A wide diversity of creatures find their homes in the jungle of stems and fronds of the kelp forests that are prolific off South Africa’s west coast. Sea urchins and rock lobsters are among the animals that feed and take cover among the root-like hold fasts of the kelp.
Cape sea urchins live in vast numbers on shallow reefs, where they graze on kelp and algal debris. In fact there was a time when the density of urchins was so great along the southwest Cape coast that you couldn’t walk comfortably to the water’s edge at low tide without feeling like you were treading on sharp needles! Then, in 1994, the urchins did a mysterious disappearing act – vanishing almost completely. In just two years they were virtually extinct in certain areas.
The disappearance of the urchins had marine scientists baffled. What could have caused this strange phenomenon? Like detectives, the scientists had to unravel the clues until they discovered that, prior to the disappearance of the urchins, the number of rock lobsters had increased considerably. It turned out that these creatures were responsible for the disappearance of the urchins – the lobsters had simply devoured them!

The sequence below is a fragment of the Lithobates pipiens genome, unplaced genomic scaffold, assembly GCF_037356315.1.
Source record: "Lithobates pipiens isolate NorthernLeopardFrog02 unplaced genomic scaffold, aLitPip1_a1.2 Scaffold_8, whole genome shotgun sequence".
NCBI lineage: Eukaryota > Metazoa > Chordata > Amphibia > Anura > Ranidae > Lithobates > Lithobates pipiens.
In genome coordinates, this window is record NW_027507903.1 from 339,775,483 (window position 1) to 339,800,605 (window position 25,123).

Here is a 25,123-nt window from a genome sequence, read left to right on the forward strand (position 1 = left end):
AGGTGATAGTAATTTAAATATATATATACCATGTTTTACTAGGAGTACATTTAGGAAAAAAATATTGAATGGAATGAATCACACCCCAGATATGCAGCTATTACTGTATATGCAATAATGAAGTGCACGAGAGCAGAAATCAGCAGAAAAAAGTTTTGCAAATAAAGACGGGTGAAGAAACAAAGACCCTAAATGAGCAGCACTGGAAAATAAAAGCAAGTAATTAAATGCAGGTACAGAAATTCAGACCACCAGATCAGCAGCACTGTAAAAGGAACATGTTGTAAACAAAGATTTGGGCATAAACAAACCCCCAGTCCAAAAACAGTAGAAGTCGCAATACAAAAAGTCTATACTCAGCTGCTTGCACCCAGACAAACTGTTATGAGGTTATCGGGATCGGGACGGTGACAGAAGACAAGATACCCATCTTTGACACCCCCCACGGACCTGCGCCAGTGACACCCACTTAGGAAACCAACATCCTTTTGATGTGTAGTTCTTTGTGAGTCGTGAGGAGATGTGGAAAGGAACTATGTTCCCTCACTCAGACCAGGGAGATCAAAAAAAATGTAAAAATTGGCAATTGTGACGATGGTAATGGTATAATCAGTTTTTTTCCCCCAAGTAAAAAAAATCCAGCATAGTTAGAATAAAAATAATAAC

So the lobsters ate the urchins – big deal? Yes, it is a big deal; as with all life on our planet, if something happens to one kind of animal or plant, it has a ripple effect on many other animals and plants. In this case the disappearance of the urchins had an impact on abalone (perlemoen).
Although Cape sea urchins alone are of little value to humans, they provide important nurseries for abalone (perlemoen), which have significant commercial value. The spines of the urchins protect juvenile abalone from predators such as octopus, klipfish and rock lobsters. The dramatic disappearance of the urchins left juvenile abalone in the open, making them an easy target for hungry predators.
Sharp spines provide a safe haven from predators for young abalone
In 1994, sea urchins in the southwest Cape were almost wiped out by lobsters